There will also be a fourth, smaller, scenario, dealing with events after the Soviet offensive died down in November 1944. This is a little known operation where Norwegian forces trained in Sweden pursued the retreating Germans for 1000 km across the frozen tundra, mostly using skis, and harassing the Germans all the way to their new defensive positions at Lyngen in Northern Troms in Norway.
The game will be of medium complexity and can be played solitaire, or by two (or even three) players. Solitaire playability is ensured by using a randomised activation system for formations and units, representing the problematic command and control faced by units in these operations.
1016: Battle of Nesjar
On Palm Sunday, 25th March 1016, two rival fleets clashed outside Nesjar in Vestfold,in what would become the largest sea battle in the history of Norway.
The outcome would be crucial for the process of Christianisation of Norway under King Olav II Haraldsson - St. Olav.
The massed fleets of King Olav II Haraldson and Ladejarl Svein Håkonsson, the latter supported by an alliance with Sweden, faced off against each other, and on the table was nothing less than the future of the Kingdom itself.
Olav could muster some 22 large ships and around 2,000 men - most of them experienced and hardened warriors that had followed Olav on viking raids for years and many had served under Olav during the wars in England just a few years earlier. His ship, "Karlshovde", was an impressive vessel with as many as 120 of his best warriors onboard.
Jarl Svein had gathered a larger fleet of some 45 ships and almost 3,000 men, although many of the ships were smaller than those of King Olav. He also had the support of local chieftains and petty kings, notably Einar Tambarskjelve (Einar "Bellyshaker") and Erling Skjalgsson from Rogaland.
The battle started when King Olav attacked the stationary fleet of Jarl Svein, and the battle raged on for a few hours. IT was a bloody affair and in the end Jarl Svein was forced to retreat to Sweden and King Olav remained victorious on the battlefield.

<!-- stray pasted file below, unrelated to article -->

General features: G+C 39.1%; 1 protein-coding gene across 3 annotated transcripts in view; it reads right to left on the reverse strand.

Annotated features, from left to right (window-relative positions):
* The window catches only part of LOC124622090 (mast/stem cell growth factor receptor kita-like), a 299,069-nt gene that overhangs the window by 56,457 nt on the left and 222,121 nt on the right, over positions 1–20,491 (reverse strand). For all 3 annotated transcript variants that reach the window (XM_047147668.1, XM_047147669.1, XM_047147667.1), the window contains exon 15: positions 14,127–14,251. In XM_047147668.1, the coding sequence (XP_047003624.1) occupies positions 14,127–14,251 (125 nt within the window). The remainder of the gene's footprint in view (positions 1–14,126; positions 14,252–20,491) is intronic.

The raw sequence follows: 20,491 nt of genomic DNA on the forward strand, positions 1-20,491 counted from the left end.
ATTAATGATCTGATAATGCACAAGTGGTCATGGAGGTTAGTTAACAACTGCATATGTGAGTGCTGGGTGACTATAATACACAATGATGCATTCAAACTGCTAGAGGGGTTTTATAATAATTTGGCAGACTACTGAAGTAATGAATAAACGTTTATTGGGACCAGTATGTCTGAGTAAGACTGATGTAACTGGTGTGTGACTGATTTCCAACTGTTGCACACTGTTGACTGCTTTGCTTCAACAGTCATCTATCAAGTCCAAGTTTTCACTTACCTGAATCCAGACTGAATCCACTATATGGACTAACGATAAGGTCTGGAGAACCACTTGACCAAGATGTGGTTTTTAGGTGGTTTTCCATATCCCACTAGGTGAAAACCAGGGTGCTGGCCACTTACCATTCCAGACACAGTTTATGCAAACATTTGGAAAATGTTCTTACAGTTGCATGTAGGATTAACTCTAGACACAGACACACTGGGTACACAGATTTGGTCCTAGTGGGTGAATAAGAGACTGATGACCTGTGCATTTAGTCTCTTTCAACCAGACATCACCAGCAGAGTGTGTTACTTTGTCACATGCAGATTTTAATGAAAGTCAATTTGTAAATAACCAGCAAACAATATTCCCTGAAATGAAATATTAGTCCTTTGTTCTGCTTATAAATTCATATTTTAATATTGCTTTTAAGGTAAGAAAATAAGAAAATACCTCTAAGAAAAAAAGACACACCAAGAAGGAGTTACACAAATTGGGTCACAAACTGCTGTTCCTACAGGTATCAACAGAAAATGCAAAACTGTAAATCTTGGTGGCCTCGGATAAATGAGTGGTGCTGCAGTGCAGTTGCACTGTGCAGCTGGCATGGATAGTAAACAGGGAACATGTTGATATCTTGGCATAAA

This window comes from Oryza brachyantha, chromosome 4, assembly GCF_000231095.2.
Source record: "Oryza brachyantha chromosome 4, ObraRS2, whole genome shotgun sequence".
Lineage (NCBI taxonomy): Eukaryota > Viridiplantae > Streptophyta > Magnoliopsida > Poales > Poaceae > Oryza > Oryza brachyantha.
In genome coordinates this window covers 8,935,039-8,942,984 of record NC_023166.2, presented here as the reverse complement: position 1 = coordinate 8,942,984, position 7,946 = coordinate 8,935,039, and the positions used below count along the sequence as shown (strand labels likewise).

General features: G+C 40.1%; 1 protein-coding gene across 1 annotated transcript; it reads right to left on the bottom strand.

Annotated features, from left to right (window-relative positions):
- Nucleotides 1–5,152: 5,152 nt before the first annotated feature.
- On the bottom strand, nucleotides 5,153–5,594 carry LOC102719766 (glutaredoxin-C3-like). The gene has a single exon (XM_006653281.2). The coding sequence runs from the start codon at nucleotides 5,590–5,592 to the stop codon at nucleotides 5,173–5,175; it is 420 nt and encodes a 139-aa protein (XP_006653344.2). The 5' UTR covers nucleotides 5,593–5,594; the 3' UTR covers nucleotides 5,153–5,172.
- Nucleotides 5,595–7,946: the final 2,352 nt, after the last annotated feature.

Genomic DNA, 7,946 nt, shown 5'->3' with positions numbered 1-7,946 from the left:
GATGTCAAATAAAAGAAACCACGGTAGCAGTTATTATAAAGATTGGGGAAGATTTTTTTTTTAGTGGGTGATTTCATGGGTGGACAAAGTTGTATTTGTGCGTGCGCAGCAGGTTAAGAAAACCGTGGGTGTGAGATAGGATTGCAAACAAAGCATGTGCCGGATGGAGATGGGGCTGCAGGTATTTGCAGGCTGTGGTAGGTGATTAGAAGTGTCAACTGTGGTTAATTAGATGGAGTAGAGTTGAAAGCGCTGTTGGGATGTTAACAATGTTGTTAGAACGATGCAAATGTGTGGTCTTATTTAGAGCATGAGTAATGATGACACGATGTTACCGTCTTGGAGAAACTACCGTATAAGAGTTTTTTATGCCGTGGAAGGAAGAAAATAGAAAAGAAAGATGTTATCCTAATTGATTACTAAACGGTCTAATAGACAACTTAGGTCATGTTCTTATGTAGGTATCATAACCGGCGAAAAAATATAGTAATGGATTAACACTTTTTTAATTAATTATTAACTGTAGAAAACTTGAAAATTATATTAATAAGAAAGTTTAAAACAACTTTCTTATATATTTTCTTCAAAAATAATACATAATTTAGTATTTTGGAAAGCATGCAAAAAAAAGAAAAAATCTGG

The legend states that he had a large cross raised on the shore, as a symbol of divine intervention in the battle. .
1612: Battle of Kringen
In 1612 a force of Scottish mercenaries, led by Lt.Col.Alexander Ramsay landed in Norway intending to join the Swedish forces in the Kalmar War between Sweden and Denmark-Norway (1611-1613).
Marching across the mountains from western Norway, the Scots were screened by Norwegian militia and when they arrived at Kringen, just south of Otta in the Gudbrandsdal valley, a Norwegian militia force ambushed them.
In what has later been known as The Battle of Kringen, the entire Scottish force was killed, some were even massacred after their surrender as a revenge for Swedish massacres of Norwegian conscripts earlier in the war.
With just a few hundred soldiers on both sides, this will be a tactical level game where the Scots will attempt to fight their way out of the trap.
Kaprolat - Hasselmann
In April 1944, the SS Ski-Jäger Battalion "Norwegen", consisting of Norwegian volunteers, occupied three strategic hills in Karelia - Peak 200, Kaprolat and Hasselmann. The Soviets had steadily built up their presence on this front and had constructed roads and supply depots to support an offensive.
The Norwegian SS volunteers were thinly stretched, but no reserves were available from their parent Division, 6th SS Mountain Division "Nord".
When the attack hit on June 25th 1944, the three companies of SS men faced an entire Soviet brigade and support troops, some 5,000 men in total.
After heavy fighting, the fortified Hasselmann position falls first,followed in short order by the Kaprolat position. What starts out as a regular retreat soon turns into a rout, and many SS men are shot while trying to flee across marshland or trying to swim across a lake to safety.
The game will be a tactical/operationallevelgamewith units being platoons and sections for the SS units, and companies for the Soviets.